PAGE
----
NOCs: a tool to prevent information asymmetry and exercise national control
On the face of it, NOCs would seem an ideal instrument to tackle the problem of asymmetry of information between governments and foreign investors. Under most PSCs, bridging information asymmetry is achieved by making provisions for joint management through a management committee comprising of the NOCs officials and those of the IOC, as is the case under the Indonesia PSC, where Pertamina has management responsibilities, and under the Malaysian PSC, where Petronas and the contractor are required to form a joint management committee.
NOCs seem to be an obvious vehicle for ensuring and promoting national control over the development of the oil, gas and mining sectors. Yet they feature far more prominently in the development of oil and gas than in the mining sector. State participation rates of 20 per cent or more are common in oil-producing countries. Rates in Brunei, the United Arab Emirates, Venezuela and other oil producers exceed 50 percent NOCs are now a typical feature in most if not all petroleum regimes around the world, particularly outside of the OECD countries.
2. “Permanent Sovereignty” over natural resources
The principle of permanent sovereignty over natural resources is perhaps the primary principle that has led to the creation of NOCs across the post-colonial world, and will continue to assure NOC existence in the future.
A nation and its people’s permanent sovereignty over its natural resources has been recognised in several United Nations (UN) declarations, the most important of them being the UN General Assembly’s Resolution on Permanent Sovereignty over Natural Resources. Resolution 1803 (XXVII) if 14th December 1962. Other relevant UN resolutions include: GA Resolution 626 (VII) of 21 December 1952; and GA Resolution 2158 (XXI) of 25 November 1966. In relation to offshore oil & gas resources. The UN Convention on the Law of the Sea (UNCLOS), confers sovereign rights on coastal States for the purpose of exploring and exploiting, conserving and managing the natural resources (Article 57) and authorizing and regulating drilling on the continental shelf (Article 81). The Energy Charter Treaty, a multilateral treaty by mostly EU states, also recognise state sovereignty and sovereign rights over energy resources at Article 18.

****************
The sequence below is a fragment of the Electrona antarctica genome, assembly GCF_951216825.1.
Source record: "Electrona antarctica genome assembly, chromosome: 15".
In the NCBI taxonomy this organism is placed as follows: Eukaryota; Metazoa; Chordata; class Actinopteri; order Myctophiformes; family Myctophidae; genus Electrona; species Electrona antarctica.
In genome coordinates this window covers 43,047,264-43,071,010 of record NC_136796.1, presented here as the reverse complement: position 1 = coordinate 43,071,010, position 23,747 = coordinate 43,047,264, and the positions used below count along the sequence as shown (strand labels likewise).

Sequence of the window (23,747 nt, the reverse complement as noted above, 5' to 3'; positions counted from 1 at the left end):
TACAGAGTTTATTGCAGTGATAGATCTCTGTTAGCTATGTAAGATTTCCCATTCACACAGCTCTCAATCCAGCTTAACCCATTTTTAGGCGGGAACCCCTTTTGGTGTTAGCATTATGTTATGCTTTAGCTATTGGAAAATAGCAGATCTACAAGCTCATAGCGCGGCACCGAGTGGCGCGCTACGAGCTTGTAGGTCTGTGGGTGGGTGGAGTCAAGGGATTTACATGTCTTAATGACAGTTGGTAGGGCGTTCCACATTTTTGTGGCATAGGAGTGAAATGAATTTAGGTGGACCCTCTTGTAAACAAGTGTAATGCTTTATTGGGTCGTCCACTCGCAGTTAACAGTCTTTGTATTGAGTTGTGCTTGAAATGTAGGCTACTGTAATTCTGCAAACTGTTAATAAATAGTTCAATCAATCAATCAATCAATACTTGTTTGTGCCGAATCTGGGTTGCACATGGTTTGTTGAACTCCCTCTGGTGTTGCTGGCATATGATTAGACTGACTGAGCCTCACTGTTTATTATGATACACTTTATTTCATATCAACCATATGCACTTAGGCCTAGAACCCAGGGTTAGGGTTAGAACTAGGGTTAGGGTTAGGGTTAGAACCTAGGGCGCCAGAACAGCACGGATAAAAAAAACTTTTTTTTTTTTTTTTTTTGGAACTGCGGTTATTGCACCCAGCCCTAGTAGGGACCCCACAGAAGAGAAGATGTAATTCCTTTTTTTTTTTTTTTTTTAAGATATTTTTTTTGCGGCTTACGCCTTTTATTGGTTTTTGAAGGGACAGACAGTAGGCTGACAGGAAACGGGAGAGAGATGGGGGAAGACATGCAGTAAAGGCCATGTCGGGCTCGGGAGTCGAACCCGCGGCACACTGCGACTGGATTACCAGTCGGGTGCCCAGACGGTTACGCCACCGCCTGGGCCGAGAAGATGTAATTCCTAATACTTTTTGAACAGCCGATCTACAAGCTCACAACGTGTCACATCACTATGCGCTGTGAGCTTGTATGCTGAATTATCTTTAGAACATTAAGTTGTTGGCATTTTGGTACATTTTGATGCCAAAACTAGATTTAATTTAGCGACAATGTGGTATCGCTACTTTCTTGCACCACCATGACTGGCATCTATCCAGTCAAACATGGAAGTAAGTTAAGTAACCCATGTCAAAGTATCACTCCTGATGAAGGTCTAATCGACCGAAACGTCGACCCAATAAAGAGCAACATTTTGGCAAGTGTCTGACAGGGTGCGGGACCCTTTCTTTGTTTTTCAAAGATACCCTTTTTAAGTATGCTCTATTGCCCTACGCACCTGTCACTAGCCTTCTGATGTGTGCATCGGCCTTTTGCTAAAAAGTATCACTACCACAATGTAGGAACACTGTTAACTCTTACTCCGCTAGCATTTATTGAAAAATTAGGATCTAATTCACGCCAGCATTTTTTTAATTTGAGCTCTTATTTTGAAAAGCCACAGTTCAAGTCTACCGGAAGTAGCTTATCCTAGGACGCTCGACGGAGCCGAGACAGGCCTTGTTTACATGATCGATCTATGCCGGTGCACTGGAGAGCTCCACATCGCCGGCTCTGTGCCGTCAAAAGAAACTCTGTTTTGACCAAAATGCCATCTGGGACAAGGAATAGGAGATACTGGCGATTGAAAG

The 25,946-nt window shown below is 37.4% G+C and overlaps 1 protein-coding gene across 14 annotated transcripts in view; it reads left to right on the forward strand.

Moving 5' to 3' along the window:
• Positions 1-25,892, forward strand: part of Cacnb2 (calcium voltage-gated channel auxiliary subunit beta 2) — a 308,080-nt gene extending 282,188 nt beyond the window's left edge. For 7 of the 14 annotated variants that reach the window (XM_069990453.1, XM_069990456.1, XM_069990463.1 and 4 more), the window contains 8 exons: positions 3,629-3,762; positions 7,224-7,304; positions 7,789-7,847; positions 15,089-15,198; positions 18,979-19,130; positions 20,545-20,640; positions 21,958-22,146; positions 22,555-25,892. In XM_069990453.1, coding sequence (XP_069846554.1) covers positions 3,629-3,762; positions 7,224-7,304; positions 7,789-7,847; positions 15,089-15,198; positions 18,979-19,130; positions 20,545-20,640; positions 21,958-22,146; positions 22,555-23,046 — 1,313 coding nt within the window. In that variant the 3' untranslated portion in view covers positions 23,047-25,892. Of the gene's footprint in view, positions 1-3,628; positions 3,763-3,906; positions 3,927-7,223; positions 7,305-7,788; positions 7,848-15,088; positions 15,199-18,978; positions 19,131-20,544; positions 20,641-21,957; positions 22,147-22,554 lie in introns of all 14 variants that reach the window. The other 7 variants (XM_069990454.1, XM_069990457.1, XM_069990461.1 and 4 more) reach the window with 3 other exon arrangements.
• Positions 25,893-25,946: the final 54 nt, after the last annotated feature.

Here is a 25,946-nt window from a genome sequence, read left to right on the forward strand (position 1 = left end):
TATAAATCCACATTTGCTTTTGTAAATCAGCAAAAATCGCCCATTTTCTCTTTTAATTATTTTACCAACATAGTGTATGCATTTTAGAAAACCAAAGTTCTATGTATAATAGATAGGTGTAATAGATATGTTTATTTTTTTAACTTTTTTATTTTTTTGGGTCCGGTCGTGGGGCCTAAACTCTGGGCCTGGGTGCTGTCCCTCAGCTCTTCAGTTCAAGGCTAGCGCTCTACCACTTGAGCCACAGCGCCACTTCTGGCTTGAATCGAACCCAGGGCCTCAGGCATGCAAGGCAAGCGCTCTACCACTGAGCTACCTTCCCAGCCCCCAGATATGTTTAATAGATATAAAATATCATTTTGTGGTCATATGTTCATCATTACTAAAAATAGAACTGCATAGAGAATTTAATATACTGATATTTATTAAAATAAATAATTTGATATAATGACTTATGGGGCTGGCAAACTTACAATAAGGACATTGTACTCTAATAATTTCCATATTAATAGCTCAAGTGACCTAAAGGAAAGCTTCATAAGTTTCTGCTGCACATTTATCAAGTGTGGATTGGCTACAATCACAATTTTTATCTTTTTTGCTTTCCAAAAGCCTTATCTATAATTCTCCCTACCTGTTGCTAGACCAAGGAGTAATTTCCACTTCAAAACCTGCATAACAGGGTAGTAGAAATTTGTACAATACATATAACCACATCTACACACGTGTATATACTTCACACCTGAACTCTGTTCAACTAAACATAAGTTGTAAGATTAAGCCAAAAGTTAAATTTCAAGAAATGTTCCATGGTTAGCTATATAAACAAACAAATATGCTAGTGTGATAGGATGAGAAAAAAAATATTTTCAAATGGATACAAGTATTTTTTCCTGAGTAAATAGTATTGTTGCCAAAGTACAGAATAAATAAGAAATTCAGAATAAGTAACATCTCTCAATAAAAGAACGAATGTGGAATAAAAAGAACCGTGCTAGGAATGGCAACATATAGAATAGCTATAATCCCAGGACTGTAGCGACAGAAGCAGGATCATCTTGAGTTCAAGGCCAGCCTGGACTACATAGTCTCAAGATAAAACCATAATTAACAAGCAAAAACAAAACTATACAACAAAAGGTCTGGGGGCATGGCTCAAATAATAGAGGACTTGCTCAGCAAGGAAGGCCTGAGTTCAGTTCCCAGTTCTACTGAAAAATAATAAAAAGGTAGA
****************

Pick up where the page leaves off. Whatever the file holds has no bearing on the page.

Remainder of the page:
The most common vehicle for state participation in the oil & gas industry has been the NOC, but participation can still be effected in other ways, for instance, through an energy ministry, as is the case under the Kenyan PSC.
Return of resource nationalism in 2000s
Before the 1970s, the global oil and gas industry was dominated by international oil companies (IOCs), who had long term concession agreements dating back to the colonial era, and inherited in the immediate post-colonial years after independence. Aside from colonial legacy, another reason for the continued long term concessions was because the host countries did not have the technical competence to explore and develop for oil and gas, and so relied on the IOCs for expertise and funding. Concession agreements were normally heavily skewed to the advantage of IOCs. After 1970, IOC dominance was gradually replaced by developing NOCs which were established by the resource-rich developing countries to take control of their oil & gas reserves. This was further buoyed by the expansion of international service companies, to whom IOCs were outsourcing technical competence as a way of re-structuring operations and cutting costs. These international service companies provided technical services to NOCs, further reducing the need for IOCs.
An example is Saudi Arabia’s Arabian-American Oil Co. (Aramco), which was initially owned by Standard Oil of California and Texaco, who funded exploration and the development of Saudi oil basins from the 1930s. Due to colonial legacy and the government’s reliance on their technological expertise and access to project finance, Standard Oil and Texaco enjoyed favourable terms. However, by 1950, bargaining power had shifted and the Saudi government negotiated a 50:50 profit split. In the 1970s, Saudi Arabia nationalised Aramco, first retaining the original owners as operators, and eventually having full control. Another example is PDVSA in Venezuela, which was nationalised in 1976.
There was renewed resource nationalism in the 2000s and by the end of 2014, 57.3 per cent of global proved oil reserves were in five countries: Saudi Arabia, Iraq, Iran, Kuwait and Venezuela, all of which operated through NOCs.